We had the opportunity to conduct an interview with Erik Scherder, a professor in neuropsychology at the VU. In this interview we discussed the importance of activity, in particular, how it relates to brain function. We also discussed ongoing societal problems that relate to inactivity such as the inactivity pandemic. In the end we will discuss simple tips and tricks to enforce a more active lifestyle. In the following we will first discuss some of the background information about Erik’s field of research before we go into the details of the interview.
A neuropsychologist concerns himself with the relation between the brain and behavior. It refers to behavior in its broadest sense: Cognition, behavior, motorics and emotion. In particular when it comes to studying brain dysfunctions, they look at people with these corresponding brain dysfunctions from the preborn to end stage of life. They search for possible revalidation procedures to see how these people can be helped. It is a study that is very practical and social, i.e. it is not done in a lab, they predominantly work in the field of clinics, such as hospitals, revalidation centers and nursing homes.
How movement relates to the brain
Erik’s research in neuropsychology is mainly concerned with movement and how it relates to the brain. The brain consists of white and gray matter. It is very important that these tissues get enough blood flow. However, the white matter, which is responsible for brain connections, does not have sufficient blood flow by default. Hence, extra stimulation is needed to increase the blood flow in these areas, which is where movement comes into place. Movement increases the blood flow, because the heart has to pump more blood throughout the body during movement. Erik noted that there are many other things in play, but the read might become too technical to discuss these matters.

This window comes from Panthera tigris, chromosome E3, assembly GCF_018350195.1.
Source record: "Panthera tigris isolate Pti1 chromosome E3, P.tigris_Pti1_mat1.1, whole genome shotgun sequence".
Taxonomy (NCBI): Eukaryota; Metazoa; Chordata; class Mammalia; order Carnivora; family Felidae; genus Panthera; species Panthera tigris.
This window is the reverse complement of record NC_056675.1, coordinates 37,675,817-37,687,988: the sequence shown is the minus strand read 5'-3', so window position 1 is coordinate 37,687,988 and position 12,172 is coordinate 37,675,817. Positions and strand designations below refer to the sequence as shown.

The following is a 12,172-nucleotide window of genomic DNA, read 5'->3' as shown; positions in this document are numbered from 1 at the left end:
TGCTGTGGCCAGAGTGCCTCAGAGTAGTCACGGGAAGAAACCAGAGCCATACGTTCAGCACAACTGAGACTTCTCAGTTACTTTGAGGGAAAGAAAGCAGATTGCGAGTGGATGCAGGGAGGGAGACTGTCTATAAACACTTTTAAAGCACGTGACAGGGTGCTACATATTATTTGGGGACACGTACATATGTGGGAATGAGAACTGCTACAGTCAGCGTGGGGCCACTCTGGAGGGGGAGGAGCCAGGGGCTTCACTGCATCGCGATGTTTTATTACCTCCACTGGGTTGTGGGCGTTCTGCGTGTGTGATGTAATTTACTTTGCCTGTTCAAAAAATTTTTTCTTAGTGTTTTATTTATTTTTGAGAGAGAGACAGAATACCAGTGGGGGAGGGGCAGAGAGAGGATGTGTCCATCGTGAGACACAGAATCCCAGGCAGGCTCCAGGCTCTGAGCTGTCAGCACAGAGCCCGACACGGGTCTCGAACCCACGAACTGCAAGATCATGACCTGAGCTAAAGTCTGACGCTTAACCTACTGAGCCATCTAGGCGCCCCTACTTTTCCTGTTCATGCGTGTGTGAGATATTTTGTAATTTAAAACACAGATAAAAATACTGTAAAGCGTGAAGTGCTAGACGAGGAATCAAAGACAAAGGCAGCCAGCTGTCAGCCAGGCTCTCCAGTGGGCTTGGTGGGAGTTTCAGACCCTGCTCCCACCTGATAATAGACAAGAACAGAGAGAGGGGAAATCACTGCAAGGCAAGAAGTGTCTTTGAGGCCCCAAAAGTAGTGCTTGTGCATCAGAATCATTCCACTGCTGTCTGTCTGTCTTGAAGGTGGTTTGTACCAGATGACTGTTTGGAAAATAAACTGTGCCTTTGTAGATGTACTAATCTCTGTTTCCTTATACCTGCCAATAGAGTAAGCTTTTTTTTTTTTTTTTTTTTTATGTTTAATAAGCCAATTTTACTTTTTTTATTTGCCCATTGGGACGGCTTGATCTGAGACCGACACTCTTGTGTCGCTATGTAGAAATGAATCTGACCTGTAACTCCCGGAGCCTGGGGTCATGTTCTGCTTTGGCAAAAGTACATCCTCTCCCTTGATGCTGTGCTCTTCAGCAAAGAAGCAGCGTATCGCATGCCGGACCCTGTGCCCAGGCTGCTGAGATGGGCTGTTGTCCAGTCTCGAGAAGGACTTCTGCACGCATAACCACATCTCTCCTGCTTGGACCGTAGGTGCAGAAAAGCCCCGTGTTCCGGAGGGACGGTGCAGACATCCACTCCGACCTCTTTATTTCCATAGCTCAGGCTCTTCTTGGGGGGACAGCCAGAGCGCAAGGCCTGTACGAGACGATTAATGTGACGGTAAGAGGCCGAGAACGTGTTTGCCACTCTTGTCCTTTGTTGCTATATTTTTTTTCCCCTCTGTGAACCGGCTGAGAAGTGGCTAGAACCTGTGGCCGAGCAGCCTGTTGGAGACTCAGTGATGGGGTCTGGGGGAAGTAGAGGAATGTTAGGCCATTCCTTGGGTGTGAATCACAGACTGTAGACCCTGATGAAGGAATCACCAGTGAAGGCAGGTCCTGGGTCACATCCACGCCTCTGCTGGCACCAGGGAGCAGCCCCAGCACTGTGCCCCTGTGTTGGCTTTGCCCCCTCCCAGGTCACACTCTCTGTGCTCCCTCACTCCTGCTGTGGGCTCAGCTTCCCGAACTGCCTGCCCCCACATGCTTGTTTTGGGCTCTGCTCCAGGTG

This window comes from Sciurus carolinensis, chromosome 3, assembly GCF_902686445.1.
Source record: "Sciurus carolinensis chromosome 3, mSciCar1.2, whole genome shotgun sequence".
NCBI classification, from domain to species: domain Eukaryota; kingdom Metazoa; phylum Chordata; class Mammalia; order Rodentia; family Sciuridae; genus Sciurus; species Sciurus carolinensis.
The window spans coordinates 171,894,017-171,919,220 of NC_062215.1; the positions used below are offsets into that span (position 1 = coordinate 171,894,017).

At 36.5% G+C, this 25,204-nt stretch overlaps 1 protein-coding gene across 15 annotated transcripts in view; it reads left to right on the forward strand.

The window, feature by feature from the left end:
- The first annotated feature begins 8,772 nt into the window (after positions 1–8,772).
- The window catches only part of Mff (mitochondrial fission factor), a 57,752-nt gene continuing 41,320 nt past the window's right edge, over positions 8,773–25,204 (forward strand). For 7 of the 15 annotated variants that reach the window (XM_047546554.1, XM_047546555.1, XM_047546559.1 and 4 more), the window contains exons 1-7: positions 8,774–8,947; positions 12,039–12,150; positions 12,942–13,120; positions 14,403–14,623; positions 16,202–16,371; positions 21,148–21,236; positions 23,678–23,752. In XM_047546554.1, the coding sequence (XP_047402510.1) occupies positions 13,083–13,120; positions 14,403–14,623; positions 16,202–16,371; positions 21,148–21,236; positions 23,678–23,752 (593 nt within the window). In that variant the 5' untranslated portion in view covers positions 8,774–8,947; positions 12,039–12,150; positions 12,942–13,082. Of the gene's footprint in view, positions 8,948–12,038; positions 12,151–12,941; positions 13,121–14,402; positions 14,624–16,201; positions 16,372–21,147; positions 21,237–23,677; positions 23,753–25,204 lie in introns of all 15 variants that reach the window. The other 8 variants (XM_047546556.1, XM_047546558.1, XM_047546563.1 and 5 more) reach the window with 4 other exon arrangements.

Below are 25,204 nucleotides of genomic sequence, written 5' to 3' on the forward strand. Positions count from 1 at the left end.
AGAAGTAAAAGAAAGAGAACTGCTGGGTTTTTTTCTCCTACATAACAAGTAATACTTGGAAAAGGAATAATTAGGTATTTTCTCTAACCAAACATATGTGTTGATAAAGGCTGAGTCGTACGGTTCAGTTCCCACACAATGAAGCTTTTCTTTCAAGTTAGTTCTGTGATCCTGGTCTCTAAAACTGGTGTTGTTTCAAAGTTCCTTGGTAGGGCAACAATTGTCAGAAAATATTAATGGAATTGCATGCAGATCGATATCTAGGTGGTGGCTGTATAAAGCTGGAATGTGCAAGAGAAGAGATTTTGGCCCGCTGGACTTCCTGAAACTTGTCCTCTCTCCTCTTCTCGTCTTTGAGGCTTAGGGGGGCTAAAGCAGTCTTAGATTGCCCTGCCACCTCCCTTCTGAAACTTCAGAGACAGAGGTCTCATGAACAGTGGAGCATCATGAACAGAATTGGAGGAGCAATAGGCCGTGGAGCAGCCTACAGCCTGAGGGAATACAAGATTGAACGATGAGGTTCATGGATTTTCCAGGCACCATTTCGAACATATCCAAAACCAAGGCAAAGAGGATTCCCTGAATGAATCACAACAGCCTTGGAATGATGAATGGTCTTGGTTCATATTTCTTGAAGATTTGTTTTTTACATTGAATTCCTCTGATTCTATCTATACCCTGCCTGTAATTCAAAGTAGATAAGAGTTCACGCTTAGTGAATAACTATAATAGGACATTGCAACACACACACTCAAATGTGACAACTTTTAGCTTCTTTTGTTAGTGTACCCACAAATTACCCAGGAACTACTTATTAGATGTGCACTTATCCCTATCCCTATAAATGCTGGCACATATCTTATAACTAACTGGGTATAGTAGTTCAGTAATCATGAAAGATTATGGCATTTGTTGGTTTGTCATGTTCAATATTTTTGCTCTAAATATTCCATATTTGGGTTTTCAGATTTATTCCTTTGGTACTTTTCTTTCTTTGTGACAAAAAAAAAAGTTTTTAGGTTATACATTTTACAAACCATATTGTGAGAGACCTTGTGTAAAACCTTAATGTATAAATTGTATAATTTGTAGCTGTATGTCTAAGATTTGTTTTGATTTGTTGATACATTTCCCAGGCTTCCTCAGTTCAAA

The modernisation and digitalisation in our society has major consequences in our behavior. In particular, we are moving less and less. So much so, that it has caused serious health diseases for a large group of people. The problems that arose were so severe, that the WHO officially declared ’the inactivity pandemic’ in 2012. On average, this pandemic is responsible for 5.3 yearly deaths. Erik and his team urged the government to take action, but this is still in process.
Consequences for the VU university
Initiatives to make the VU population more active have also taken place. However, Erik pointed out that most of these initiatives were temporary projects. The interest in these projects was very low. In the previous year, he gave a guest lecture at the VU about movement and nutrition. Only 50 participants were there online out of the 5000 total VU employees. A more extensive project was the VU movement week, organized with the previous rector. How many people were there at the kickoff? Only 25, from which 23 were from Erik’s own faculty.
It should not be restricted to just projects. He pleads for a solution that is not there for just a week, but something that actually lasts for the coming years. Some examples he mentioned include: Not allowing lifts to stop at the first or second floor or having more bicycle chairs in the offices or study areas. The solutions should be something that does not interfere with our already very busy lifes, it should be something that can be done alongside of it.
Being active is very important for a healthy lifestyle and overall longevity of life. Too little of it, and you significantly have a higher chance of all-cause mortality. Not only seen in the studies, but also in the absolute numbers. The inactivity pandemic is responsible for 5.3 million deaths per year, which is close to the TOTAL number of deaths caused by covid (in total 6.1 million as this article was written). We have to act now to increase activity in our lifestyle. We would like to hear of your ideas to make the VU more healthy, if you have them you can mail them to us. We would gladly receive some of your solutions!